There has been a lot of buzz in the faculty about the upper school homework load recently. It seems that so many schools simply give kids “busy work” or homework with no real benefit other than ruining an otherwise enjoyable evening, and the Archer faculty does not want that to happen.
Upper School Director Samantha Coyne feels that busy work is unnecessary. She told the Oracle that “Archer expects faculty to assign purposeful homework that is relevant to their learning. According to a faculty conducted homework survey, a strong majority of students do feel that their homework is relevant and that they understand the purpose.”
Does Archer give too much of this kind of work? Well, that is not such a simple question. The problem is this: there is no “typical” homework load. It’s very hard to set limits on homework amounts. Archer faculty does a commendable job of at least attempting to lessen the burden homework can have on a student’s life. That being said, there is always room for improvement.
In the survey, which had 191 responses, faculty found that 25 percent of students spend more than three hours on their nightly homework. This is a staggering statistic.
What prompts Archer students to spend so long on homework?
Sarah Boehm ’16 thinks, “It isn’t so much the quantity of work, but the amount of thought necessary to complete it.” She regards herself as “the type of person to really dive in and thoroughly understand concepts, and that may take me longer [to complete homework] than others.” She feels a need to understand everything fully—something common at Archer.
Coyne acknowledges this common feeling, saying, “We also have a student culture that desires to achieve at the highest levels and some students are spending more time on assignments than may be required.”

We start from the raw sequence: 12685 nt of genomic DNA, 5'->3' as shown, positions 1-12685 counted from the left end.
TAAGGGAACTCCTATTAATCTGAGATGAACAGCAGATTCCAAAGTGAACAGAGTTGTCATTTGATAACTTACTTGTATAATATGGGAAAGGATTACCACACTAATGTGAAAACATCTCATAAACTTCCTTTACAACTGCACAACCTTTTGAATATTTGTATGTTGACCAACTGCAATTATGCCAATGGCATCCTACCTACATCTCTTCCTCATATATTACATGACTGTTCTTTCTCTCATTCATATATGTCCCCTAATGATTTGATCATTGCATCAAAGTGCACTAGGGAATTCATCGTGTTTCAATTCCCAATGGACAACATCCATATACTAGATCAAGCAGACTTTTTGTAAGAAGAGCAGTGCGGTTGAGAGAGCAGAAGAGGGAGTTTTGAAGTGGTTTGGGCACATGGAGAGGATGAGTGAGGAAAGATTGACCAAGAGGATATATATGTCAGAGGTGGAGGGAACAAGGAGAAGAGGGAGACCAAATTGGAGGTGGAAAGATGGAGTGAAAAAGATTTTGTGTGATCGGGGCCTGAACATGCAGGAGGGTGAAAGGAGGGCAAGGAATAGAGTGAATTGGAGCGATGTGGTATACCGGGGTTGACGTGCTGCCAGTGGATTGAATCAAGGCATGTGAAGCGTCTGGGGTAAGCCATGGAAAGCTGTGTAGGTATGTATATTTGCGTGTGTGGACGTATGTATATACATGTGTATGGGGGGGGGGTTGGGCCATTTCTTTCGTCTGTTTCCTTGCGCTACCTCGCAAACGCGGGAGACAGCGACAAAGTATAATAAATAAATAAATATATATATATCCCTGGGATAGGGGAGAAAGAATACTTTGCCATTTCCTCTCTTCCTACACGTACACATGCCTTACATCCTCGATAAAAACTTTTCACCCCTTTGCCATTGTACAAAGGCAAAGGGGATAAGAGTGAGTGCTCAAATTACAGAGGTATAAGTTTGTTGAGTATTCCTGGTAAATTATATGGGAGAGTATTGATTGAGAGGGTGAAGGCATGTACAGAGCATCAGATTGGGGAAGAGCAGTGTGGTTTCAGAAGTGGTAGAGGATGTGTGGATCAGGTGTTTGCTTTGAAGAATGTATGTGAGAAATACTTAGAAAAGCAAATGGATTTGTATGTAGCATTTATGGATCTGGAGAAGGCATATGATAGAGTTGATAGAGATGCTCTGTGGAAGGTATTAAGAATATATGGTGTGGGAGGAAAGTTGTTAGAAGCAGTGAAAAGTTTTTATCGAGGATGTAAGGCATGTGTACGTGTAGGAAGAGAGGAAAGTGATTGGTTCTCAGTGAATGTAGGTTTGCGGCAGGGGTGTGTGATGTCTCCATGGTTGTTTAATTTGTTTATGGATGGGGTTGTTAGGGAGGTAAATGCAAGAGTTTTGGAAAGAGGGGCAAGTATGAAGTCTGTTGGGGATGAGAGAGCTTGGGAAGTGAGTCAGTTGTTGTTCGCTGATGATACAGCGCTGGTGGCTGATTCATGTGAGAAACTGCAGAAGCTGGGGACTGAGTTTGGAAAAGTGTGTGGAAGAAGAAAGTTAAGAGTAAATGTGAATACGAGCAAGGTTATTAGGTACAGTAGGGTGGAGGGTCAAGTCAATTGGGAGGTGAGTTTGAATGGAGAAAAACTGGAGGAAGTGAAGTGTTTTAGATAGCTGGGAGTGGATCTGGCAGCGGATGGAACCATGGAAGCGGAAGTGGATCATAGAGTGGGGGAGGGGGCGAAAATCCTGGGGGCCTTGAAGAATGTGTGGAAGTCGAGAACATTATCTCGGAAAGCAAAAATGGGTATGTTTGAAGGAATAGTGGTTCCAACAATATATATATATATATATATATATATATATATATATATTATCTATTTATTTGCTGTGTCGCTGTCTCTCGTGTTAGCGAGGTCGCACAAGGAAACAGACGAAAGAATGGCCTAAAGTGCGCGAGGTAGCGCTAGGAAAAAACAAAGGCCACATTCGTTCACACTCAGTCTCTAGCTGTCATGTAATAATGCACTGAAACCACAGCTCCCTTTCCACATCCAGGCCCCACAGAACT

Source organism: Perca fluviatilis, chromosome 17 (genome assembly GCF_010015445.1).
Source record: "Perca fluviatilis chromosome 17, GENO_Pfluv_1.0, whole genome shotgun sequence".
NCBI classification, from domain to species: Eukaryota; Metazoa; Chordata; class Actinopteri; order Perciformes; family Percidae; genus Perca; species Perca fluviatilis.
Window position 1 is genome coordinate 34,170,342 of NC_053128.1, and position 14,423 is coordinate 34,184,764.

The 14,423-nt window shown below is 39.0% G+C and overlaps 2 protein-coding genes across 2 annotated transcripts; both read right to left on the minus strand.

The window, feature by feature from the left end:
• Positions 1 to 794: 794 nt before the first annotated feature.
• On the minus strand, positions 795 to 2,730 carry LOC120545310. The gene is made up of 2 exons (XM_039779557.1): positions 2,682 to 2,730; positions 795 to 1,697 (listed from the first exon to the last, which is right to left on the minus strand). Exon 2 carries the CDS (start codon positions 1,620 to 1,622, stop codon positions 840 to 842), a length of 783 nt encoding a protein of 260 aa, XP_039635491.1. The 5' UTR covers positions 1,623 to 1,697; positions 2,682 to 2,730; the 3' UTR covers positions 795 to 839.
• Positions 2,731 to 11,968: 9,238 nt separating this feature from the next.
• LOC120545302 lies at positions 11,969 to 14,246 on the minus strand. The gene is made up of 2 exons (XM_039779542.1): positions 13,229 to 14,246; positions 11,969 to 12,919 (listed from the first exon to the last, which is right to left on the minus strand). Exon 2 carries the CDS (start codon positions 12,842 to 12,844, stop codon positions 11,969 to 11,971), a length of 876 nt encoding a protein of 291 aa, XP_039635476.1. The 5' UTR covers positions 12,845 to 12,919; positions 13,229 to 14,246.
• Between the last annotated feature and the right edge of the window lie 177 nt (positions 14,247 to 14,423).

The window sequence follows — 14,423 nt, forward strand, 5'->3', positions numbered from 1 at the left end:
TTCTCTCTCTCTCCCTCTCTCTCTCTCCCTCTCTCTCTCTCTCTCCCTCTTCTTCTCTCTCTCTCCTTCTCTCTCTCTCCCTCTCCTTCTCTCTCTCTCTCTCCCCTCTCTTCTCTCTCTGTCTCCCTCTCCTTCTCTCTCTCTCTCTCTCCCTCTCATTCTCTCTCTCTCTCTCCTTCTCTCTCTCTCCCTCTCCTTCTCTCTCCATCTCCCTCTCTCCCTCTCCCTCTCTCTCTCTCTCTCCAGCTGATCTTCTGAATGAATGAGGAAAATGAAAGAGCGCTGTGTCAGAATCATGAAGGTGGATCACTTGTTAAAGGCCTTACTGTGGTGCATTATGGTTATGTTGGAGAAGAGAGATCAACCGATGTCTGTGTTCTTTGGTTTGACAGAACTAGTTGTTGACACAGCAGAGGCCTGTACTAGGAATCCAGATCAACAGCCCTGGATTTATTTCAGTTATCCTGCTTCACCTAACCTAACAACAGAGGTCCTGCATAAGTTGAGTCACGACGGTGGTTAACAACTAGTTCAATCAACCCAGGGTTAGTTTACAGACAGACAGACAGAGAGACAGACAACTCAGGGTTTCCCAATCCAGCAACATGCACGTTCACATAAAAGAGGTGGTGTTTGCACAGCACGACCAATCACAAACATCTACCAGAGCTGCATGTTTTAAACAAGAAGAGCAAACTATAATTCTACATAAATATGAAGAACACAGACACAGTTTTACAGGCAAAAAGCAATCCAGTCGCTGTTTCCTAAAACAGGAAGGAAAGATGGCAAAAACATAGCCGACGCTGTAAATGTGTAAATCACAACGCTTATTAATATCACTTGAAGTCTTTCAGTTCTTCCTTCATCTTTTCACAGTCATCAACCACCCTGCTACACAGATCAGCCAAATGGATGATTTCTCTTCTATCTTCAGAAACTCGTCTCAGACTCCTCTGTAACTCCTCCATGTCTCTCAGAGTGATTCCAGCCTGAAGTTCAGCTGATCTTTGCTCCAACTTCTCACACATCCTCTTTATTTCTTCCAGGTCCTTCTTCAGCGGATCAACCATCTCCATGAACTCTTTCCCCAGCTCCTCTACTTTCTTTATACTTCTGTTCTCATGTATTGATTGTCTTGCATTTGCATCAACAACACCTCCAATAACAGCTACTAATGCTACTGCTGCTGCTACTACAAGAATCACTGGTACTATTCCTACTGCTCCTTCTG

However, not all students feel this way. Although she shares a name and graduation year with Boehm, Sara Seaman ’16, has a different take on the homework load. “I never really find that I end up having that much homework. I feel like people overdramatize things and they spend more time on things than they need to; it’s just a homework assignment, not the end of the world,” she says.
Many students could probably benefit from adopting this attitude to an extent. So many students seem to be stressed, which is avoidable, according to Seaman’s philosophy.
More than three hours is a large span—and some students spend much more than three. Understandably, much of the ideation is that students do this to themselves. It’s easy to place blame on students—and to be fair—some blame is necessary. Students who overwhelm themselves by taking on too difficult of a workload and setting high standards for themselves are rewarded by having this extreme weight on their afternoons and evenings.
And how much of this “more than three hours” span is complete, uninterrupted homework? Is Facebook open during this time? Are students texting throughout? When asked why they spend so long on homework, the number three response was procrastination. 61.7 percent of those who took the survey felt that procrastination played a large role in their study time (the first two were a. tired and b. extracurriculars).
Coyne feels that time management could be an area for improvement. “Many students are multitasking and procrastinating, which contributes to issue.” Coyne recently encountered a student who spent three hours on a Math XL problem, but the problem was not presented clearly on XL. Coyne relates, “While she knew there was a computer glitch, she kept reworking the problem, which was futile. Another student in the class experienced the same problem, but she moved on because she realized it was an error in XL.”
This blame does not fall only on the students though—not all teachers know how much homework students really have. Some teachers teach the same subject period after period, and can forget that students do not have that experience. Students don’t just have the reading from English, the quiz in French, the lab in Physics, or the History test. Rather, they may have all of these things at once—manageable alone, monstrous together.
Is there a simple answer to this? Probably not. But at least Archer is working to make our homework load as bearable as possible.